La Belle et la bête Review
La Belle et la bête opens with the image of a blackboard, its surface being used, by director Jean Cocteau himself, to scribble on the film’s title and its credits. It’s a personal touch reminding the viewer that this is very much a personal film (Cocteau would employ the technique again for his 1950 masterpiece Orphée) despite being taken from a well-known fairy tale source. The director’s on-screen participation doesn’t end here, however. Immediately following the credit sequence, a clapper board is seen - about to instigate the film’s proper beginning - but is interrupted by a voice. Cocteau hasn’t quite finished with the introduction and so an intertitle asks the audience to approach the film with a child’s eye, one without cynicism.
The intertitle concludes on “four magic words”, once upon a time (“il était un fois”), and it is Cocteau’s understanding of these, and the fairy tale as a whole, that makes La Belle et la bête such a magnificent work. The character of Belle (Josette Day) is introduced in bleak circumstances: her father is heavily in debt, a situation only strengthened by her brother’s gambling; her sisters maintain their snobbish attitudes despite the family problems and the disrespect afforded them by the servants and their brother (“May the Devil splatter you with dung” he cries to them at one point). Indeed, there is an incredible dysfunction to these characters and, despite Cocteau’s decision to play the family dramas as broad comedy, a tangible darkness prevails. After all matters of bankruptcy are hardly going to resolve themselves in a conventional “happy ending” manner.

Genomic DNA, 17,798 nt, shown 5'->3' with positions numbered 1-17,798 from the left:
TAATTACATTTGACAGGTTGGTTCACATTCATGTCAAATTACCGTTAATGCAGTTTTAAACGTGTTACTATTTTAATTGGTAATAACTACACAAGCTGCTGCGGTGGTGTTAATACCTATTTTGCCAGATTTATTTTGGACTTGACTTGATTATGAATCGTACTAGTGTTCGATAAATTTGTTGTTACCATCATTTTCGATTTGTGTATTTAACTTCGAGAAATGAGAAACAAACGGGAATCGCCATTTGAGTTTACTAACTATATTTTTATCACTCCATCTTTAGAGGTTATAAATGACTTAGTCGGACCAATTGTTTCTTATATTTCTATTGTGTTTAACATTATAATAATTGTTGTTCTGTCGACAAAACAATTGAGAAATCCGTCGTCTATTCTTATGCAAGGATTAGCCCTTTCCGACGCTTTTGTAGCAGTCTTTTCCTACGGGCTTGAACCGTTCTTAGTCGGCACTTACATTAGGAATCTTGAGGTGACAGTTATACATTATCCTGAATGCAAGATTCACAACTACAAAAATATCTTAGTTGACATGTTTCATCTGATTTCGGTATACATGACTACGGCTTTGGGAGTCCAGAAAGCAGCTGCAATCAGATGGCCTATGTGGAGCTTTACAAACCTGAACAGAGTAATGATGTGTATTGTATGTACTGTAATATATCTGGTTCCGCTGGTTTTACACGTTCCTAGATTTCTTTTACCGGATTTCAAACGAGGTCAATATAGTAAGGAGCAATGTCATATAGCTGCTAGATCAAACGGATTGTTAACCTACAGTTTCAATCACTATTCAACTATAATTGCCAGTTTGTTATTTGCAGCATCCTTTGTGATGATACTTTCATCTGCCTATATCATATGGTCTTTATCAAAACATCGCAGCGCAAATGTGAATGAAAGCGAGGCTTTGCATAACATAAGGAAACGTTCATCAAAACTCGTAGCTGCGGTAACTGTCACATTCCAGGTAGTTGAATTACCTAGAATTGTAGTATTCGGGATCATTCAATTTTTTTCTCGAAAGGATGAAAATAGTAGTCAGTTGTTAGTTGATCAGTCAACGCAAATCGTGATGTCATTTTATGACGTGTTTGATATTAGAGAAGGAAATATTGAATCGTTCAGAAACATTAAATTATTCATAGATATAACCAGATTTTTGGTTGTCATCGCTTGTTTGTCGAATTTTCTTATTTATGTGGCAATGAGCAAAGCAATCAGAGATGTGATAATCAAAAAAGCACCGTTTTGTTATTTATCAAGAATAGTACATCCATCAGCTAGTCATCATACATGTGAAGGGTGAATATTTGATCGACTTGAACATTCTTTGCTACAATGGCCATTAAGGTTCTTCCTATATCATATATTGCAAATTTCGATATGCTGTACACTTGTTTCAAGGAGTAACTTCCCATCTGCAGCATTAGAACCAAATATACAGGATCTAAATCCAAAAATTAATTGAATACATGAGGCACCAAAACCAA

This tone is just as apparent for the Beast’s first scene. Having stolen a rose from the Beast’s garden following an unsuccessful attempt to get his financial worries into some semblance of order, the father is given three days to live. Such a threat places the Beast in much the same, less than pleasant, light as the sisters. Moreover, just prior to his entrance, Cocteau inserts a shot of a deer with its throat cut, asserting his ruthless manner.
With the exception of this fantastical character, La Belle et la bête has up until this point created a world defined by its reality (aided most prominently by the almost complete lack of studio sets during these earlier moments) allowing for a demonstrative contrast with the enchanted castle setting in which much of the remaining screen time will be played out. (For those unaware of Mme. Leprince de Beaumont’s original story, Belle decides - unbeknownst to him - to take her father’s place.) It is within this locale that Cocteau creates a truly magnificent atmosphere, presenting it with very subtle use of light, and in doing so asking the audience to employ their own imaginations as much as he has used his own. Certainly, his creative impulses provide some fantastic instances, most notably Belle’s famous entry into the castle, conducted in both complete silence and slow motion, and the decision to populate it with talking doors and mirrors, not to mention the “human” arms that carry the candlesticks or the faces that occupy the fireplaces.